Control and the management of a spreading invader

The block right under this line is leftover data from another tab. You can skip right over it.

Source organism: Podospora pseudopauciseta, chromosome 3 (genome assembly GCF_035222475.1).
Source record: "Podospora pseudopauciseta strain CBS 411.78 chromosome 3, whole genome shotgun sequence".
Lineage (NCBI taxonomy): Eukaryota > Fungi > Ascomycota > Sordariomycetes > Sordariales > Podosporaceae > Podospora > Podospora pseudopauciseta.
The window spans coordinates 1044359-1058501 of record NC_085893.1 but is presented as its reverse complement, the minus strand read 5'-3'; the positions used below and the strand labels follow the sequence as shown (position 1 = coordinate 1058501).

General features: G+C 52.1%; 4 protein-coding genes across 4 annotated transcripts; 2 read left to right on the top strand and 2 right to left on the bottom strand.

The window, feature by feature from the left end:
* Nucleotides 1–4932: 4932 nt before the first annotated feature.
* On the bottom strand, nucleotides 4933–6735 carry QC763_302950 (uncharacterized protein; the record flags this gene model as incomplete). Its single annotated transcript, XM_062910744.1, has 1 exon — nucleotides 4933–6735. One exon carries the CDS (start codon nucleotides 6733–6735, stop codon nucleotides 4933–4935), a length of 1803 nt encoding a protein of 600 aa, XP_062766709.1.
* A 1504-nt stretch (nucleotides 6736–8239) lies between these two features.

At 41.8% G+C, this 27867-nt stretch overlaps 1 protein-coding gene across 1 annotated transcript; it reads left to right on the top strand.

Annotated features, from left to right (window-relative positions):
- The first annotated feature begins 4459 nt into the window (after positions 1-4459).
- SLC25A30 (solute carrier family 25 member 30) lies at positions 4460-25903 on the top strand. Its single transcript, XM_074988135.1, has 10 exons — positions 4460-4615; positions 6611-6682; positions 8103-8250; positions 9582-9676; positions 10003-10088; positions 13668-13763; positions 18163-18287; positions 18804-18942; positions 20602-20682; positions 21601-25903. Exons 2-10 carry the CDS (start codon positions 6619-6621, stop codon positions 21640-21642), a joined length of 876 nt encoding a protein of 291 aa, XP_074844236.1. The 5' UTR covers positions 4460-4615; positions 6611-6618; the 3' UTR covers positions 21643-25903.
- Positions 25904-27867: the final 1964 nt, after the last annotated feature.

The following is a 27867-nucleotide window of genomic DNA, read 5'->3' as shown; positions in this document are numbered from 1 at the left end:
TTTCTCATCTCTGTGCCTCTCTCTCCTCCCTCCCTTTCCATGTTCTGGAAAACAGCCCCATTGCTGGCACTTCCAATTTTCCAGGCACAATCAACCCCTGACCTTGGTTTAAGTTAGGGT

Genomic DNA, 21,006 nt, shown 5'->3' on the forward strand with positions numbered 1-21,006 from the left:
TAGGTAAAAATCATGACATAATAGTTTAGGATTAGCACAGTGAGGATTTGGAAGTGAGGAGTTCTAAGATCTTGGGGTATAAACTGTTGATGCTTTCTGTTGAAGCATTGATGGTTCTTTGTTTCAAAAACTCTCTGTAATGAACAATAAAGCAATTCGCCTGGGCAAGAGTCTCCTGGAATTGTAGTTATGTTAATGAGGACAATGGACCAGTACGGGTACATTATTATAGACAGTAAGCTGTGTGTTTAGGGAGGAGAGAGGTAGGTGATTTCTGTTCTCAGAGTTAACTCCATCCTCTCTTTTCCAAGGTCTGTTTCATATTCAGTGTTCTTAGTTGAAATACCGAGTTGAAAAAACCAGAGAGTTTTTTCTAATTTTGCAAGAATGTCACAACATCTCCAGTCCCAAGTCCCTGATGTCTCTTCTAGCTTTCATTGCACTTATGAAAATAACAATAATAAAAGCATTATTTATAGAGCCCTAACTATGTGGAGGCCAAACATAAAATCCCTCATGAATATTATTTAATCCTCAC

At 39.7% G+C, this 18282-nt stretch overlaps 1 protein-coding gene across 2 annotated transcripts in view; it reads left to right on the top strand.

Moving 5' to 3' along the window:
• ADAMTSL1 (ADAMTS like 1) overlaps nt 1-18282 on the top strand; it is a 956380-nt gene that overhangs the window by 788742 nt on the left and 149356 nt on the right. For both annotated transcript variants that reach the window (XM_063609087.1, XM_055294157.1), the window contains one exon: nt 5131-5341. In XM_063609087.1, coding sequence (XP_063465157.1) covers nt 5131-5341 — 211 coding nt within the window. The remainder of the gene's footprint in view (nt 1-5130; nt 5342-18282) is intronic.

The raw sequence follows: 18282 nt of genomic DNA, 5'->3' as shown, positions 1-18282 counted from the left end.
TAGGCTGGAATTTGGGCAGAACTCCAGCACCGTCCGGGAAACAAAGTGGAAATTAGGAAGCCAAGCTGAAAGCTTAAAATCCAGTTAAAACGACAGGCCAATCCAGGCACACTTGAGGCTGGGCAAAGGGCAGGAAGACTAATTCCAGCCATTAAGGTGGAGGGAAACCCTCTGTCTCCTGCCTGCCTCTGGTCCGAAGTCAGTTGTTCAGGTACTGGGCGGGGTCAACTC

We consider the problem of management of an aquatic invader spreading in a lake system. We assume that each year the invader can be removed from a certain proportion of invaded lakes, which depends on the selected intensity of control. Control decisions are generated and compared for an optimally controlled system and for a static optimization across asymptotic steady states. Control close to eradication of the invasive species is always optimal for invasions with relatively high damages, low rates of density dependent spread and/or low chance of additional random introductions. Control to a highly invaded steady state is optimal for those invasions with low relative damages, high chances of random introduction and high levels of uncertainty in species location. In all other cases the optimal outcome depends upon initial conditions. Comparing the relative performance of the optimally controlled system and the static optimization demonstrates situations when the differences are small and when not. When invasions are acted upon in their later stages and across certain parameter combinations a static optimization provides a reasonable approximation of an optimally controlled system. The flip-side is that optimal policies directed at an invasion in its early stages tend to provide significantly savings. The savings vary across parameter combinations, yet in these situations little useful insight will be generated without consideration of a dynamically optimized system.
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